Figure 1.--The boys in the 1939 version wear Eton collars and boaters. This is from the classic 1939 version with Robert as Chips with a pupil.
The first film version of Goodbye Mr. Chips was released in 1939 and is classic British film. A new schoolmaster at the staid public school Brookfield is dedicated, but finds it difficult to relate to the boys. He becomes stern and distant. An unexpected mairrage gives him a new outlook on life and his students. Even with the tragic death of his wife and son, his approch to the boys change and he cecomes a revered senior master. Rather well done movie, with quite a few boys, although few have extensive parts. There are some uniforms with caps and blazers. All the boys wear long trousers.
Sam Wood directed the film. The screenplay was based upon James
Hilton's short novel. Hilton was born in Leigh, about 20 miles from Manchester.
Hilton's father taught school in Leigh. Two teachers who Hilton was inspired by were the models for Mr. chipping. One teacher was his father and the other was a teacher at his independent school. Repton students and faculty serving as extras in the film. The film had stiff competition in 1939. Obviously Gone With thew Wind dominated the year, but it wa not the onky impportant film. Robert Donat won the Academy Award for Best Actor in 1939 (his only Oscar in fact). He was one of the few non-Gone With the Wind winners. He came out on top of some of the most famous nominated performances in film history: Clark Gable's performance as Rhett Butler, James Stewart as Jefferson Smith in Mr. Smith Goes to Washington, and Laurence Olivier as Heathcliff in Wuthering Heights.
The setting is Brookfields, a fictitious public school estblished in 1492. I'm not sure why 1492 was chosen, perhaps because as the date olumbus discovere America, it was an old date known to everyone. The film was shot at a school in Derbyshire--Repton. Repton School which was founded in 1557.
Robert Donat plays the main role as Mr. Chipping. This actor was born in Lancashire.
John Mills the future director plays Peter Colley-as a young man. Greer Garson plays Katherine Ellis, Chips' wife.
The basic plot of all the major productions is the same and is described on the main Goodbye Mr. Chips page.
There are some wonderful vignittes in the 1939 production. One of my favotites is a scene with an aging Mr. Chipping and a new boy.
The film begins in the late 1920s at a school assembly. The new school term has just begun and the headmaster announces a "small disappointment" for the students. He tells them gravely that "For the first time 58 years, Mr. Chipping has been unable to attend first-day assembly. Chips--and you'll allow me to refer to him as 'Chips,' seeing that 37 years ago this autumn, he gave me a thrashing for sheer-bone laziness. Well, Chips has a cold, and a cold can be quite a serious thing for a young fellow of 83." He was ordered to stay at home by the school's doctor, "but it was quite a battle. Our old friend was finally induced to surrender, and he is now sitting under violent protest by his own fireside."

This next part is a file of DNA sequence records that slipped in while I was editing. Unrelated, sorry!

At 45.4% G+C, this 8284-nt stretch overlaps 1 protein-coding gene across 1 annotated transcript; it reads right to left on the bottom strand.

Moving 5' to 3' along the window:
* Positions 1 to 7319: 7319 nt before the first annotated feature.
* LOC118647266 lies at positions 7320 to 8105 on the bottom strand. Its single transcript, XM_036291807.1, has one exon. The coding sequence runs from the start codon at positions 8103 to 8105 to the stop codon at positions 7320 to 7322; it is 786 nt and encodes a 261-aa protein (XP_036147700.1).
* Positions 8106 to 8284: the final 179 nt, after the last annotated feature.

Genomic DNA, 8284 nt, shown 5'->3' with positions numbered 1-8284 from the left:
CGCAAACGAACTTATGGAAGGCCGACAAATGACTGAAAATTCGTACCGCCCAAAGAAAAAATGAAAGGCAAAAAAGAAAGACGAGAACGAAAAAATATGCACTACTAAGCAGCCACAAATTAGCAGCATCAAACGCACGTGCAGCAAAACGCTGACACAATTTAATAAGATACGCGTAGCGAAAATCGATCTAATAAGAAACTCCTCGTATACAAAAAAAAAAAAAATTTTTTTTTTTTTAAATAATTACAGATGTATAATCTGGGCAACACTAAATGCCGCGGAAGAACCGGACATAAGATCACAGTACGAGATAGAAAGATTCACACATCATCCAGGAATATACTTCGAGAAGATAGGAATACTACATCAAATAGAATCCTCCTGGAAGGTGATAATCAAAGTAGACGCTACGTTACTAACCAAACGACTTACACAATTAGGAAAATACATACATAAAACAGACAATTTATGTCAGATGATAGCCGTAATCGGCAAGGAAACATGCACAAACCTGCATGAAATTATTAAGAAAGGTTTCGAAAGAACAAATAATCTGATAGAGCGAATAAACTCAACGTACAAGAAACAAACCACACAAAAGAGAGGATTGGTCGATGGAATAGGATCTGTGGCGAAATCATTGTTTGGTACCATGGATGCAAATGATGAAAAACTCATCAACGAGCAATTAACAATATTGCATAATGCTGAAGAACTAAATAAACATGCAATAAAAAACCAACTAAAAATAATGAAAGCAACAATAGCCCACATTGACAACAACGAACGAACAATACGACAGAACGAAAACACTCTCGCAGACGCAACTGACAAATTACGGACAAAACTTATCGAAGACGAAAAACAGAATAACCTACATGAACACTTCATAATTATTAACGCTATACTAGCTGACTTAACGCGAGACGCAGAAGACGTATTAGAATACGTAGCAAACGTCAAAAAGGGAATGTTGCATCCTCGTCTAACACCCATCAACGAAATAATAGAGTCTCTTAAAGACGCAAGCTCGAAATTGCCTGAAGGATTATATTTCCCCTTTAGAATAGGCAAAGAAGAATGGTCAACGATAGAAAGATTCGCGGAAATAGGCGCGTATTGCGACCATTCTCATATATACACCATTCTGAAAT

As the headmaster speaks, an eldely genteleman a little unsteady on his feet, Mr. Charles Chipping (our "Mr. Chips"), a retired master who having devoted his life to Brookfield still lives on the school grounds. He has ignored his doctor's orders and is seen shambily attired in full academic garb (with mortar board and walking stick) shufulling toward the school assembly. Masters and tardy students alike are locked out if late. Mr. Chips thus passes the time with a newboy named Dorset by speaking about the building's stone tablets that memorialize former students or "stinkers". [HBC notes: Every English public school had its own vocabulary and terminology as wll as destinctive rules. At Brookfield, new boys were "stinkers".]
Mr. Chips: So, you're a stinker, eh?
Dorset: A stinker, sir?
Mr. Chips: A new boy. That's what we call them here. Stinkers... (he points to a tablet which reads: "Sir Francis Drake 1552")
Dorset: Drake! Was he here, sir?
Mr. Chips: Yes.
Dorset: Was he a stinker too, sir?
Mr. Chips: To be sure he was. But he grew out of it. And so will you.
Dorset asks about his school position, prompting Chips to reflect back to his first year.
Mr. Chips: I was a master once. I've taught thousands of boys, right back to 1870. But I gave it up, gave it up 15 years ago.
Dorset: I say, you must be terribly old, sir.
Mr. Chips: Well, I'm certainly no chicken, no chicken.
Figure 2.--This is the Repton School extra that played Dorset, the "stinker," in "Goodbye, Mr.Chips" (1939). I'm not sure what his name was. Notice the school cap.
The boys at the school are depited in several different uniforms as the styles change over times. I/m not sure about the dating. Here we see boys wearing Eton collars and boaters, presumably before World War I (figure 1). Then boys wears grey suits, vests (waistcoats), and peaked school caps in the inter-war years leading up to World War II (figure 2).
A HBC reader asks, "Who was the Repton School extra that played Dorset, the "stinker," in "Goodbye, Mr.Chips" (1939)? He was a good little actor and his facial expressions are precious to say the least. Unfortunately, he is not
listed in any credits. I am a movie buff who cannot stand lacking information on things which interest me and also the fact that my son, who is seven, looks like Dorset the stinker too. It would be a great human interest story to know what happened to him. Any information would be much appreciated." -- Tony
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